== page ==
Updated Wednesday, Aug. 3

The recent black, odorous wastewater discharge near the base of Niagara Falls violated New York regulations, a state official says. But it's unclear whether any fines will result.


Invasive fish and plants that have plagued the Great Lakes region for decades are getting some special attention this week.


The National Wildlife Federation issued a statement in response to the recent discovery of an Asian Carp found just a few miles outside of Lake Michigan.

Angelica A. Morrison reports

A new report on the health of the Great Lakes is out this week, and it shows a grim outlook for Lake Erie.


Biologists with the USFWS work to monitor and track the progress of the Lake Sturgeon in the lower Niagara River.

Copyright 2017 Great Lakes Today. To see more, visit Great Lakes Today.

Final part of a series on President Trump's budget

On the shores of the lower Niagara River, about 10 miles from Niagara Falls, a group of biologists from the U.S. Fish and Wildlife Service prepare to examine the largest fish species in the Great Lakes region – the lake sturgeon.


Jim Levulis, WAMC

The comeback of the American bald eagle is a success story across the Great Lakes region, and keeping them safe is a high priority for many environmental professionals. But one serious threat to the great raptor is lead poisoning.


An oil pipeline that runs across part of the Great Lakes has been the target of criticism for months. Now environmental groups in the region are applauding a move to toughen pipeline laws, and protect the fresh water source from potential oil spills.


Updated Friday, May 26, at 4:45 p.m.

The region braced for a long stretch of rain and showers -- weather that could contribute to more flooding.

The National Weather Service forecast calls for rain or a chance or showers every day through Thursday. 

And the International Lake Ontario-St. Lawrence River board, which controls outflows from a big dam, says it be "several weeks" before the lake is significantly lower.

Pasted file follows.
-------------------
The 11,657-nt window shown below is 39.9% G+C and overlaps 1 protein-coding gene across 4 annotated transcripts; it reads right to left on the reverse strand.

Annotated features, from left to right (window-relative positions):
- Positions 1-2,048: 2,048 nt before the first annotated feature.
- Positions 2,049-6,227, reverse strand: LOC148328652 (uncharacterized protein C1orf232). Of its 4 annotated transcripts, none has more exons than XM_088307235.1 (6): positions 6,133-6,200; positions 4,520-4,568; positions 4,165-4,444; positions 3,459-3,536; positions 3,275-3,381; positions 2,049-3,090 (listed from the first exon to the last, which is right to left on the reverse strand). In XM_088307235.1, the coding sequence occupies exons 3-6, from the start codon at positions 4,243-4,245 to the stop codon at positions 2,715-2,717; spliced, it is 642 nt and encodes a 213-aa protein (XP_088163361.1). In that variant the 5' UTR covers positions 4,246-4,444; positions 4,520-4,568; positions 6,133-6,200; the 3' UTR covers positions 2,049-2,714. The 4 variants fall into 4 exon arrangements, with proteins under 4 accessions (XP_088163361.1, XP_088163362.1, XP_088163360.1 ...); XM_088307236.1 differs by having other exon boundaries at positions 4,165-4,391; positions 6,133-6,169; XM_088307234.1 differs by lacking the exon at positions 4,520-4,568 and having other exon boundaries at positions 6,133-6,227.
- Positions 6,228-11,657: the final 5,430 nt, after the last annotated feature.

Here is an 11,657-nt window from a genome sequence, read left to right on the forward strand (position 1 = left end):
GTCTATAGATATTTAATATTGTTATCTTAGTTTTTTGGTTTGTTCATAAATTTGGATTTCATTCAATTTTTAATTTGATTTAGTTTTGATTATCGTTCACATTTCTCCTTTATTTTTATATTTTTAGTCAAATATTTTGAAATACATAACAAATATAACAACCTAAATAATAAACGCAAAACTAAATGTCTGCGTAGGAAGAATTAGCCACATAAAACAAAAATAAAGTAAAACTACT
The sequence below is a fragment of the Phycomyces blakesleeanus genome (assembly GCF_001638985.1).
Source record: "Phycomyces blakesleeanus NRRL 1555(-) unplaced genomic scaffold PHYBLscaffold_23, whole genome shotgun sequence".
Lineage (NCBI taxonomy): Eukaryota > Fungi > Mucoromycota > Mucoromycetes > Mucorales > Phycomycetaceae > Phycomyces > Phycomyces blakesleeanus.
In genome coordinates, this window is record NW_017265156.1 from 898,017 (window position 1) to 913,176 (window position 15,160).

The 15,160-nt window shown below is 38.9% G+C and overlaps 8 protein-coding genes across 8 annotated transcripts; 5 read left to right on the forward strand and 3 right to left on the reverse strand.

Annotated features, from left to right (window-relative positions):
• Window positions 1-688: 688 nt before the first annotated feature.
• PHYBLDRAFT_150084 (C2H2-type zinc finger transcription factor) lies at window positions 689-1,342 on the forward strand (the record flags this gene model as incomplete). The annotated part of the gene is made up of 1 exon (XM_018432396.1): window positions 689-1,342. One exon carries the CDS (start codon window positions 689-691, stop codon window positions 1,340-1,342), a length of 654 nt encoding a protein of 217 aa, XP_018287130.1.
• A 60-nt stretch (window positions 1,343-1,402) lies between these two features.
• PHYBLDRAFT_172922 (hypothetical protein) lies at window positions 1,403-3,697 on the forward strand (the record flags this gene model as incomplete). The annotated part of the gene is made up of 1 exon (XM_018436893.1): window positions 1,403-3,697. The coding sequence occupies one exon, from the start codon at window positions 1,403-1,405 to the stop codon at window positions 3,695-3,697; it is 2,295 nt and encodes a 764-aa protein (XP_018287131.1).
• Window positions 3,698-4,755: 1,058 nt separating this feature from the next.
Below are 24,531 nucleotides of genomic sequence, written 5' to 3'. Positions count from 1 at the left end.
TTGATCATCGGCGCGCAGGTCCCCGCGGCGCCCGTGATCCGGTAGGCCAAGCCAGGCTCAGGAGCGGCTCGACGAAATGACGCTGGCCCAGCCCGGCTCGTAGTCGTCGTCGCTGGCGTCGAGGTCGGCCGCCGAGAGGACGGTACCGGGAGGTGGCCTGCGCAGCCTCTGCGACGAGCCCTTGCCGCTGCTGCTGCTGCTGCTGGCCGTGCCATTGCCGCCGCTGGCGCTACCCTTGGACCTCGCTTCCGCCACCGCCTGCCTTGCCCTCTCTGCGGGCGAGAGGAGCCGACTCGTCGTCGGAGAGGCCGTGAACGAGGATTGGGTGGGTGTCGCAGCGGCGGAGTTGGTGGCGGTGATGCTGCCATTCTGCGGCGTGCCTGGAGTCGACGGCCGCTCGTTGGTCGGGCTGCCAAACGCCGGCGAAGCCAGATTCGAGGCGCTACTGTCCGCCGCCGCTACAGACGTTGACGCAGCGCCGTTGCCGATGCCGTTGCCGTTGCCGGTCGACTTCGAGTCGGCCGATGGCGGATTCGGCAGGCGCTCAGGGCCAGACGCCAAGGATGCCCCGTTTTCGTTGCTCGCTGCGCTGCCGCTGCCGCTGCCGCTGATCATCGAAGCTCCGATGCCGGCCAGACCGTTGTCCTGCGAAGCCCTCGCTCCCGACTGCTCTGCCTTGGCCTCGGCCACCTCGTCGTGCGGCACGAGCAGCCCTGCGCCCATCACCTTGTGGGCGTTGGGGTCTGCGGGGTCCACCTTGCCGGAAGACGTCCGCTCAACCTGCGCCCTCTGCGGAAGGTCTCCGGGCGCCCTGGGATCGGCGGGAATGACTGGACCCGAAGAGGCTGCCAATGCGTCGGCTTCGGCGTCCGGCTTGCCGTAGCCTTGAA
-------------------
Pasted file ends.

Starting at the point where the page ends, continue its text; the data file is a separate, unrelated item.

Concerns are growing that the historic structures at Old Fort Niagara could be at risk of damage from Lake Ontario's flood waters. The fort is located in New York at the mouth of the Niagara River, where it meets the lake.


As heavy rains continued along the southern shore of Lake Ontario, residents and government officials are growing concerned about waves that are eroding lakefront properties. They're also worried about damage to local utilities.

National Prescription Drug Take Back Day takes place Saturday, April 29, and New York Sea Grant is urging residents of the Great Lakes region to participate to help protect fish and wildlife. The organization says fish downstream from wastewater plants sometimes contain chemicals like estrogen from prescription drugs.

It’s important to know that the food you’re eating  is safe—especially when it comes to fish caught in polluted waters.


Rising levels on Lake Ontario have prompted officials in counties near Buffalo and Rochester to declare a state of emergency.

Officials said they expect higher than normal water levels over the next few days and into the weekend -- with a possibility of flooding.

Buffalo Niagara Riverkeeper

It’s springtime and that means cleanup efforts are getting underway in various cities throughout the Great Lakes basin.


Eileen Koteras Elibol / WBFO NEWS

by Angelica A. Morrison / Great Lakes Today

On Tuesday, the International Joint Commission, a group that helps regulate the Great Lakes, is coming to Buffalo to listen to your concerns -- and discuss issues that are important to the Buffalo region.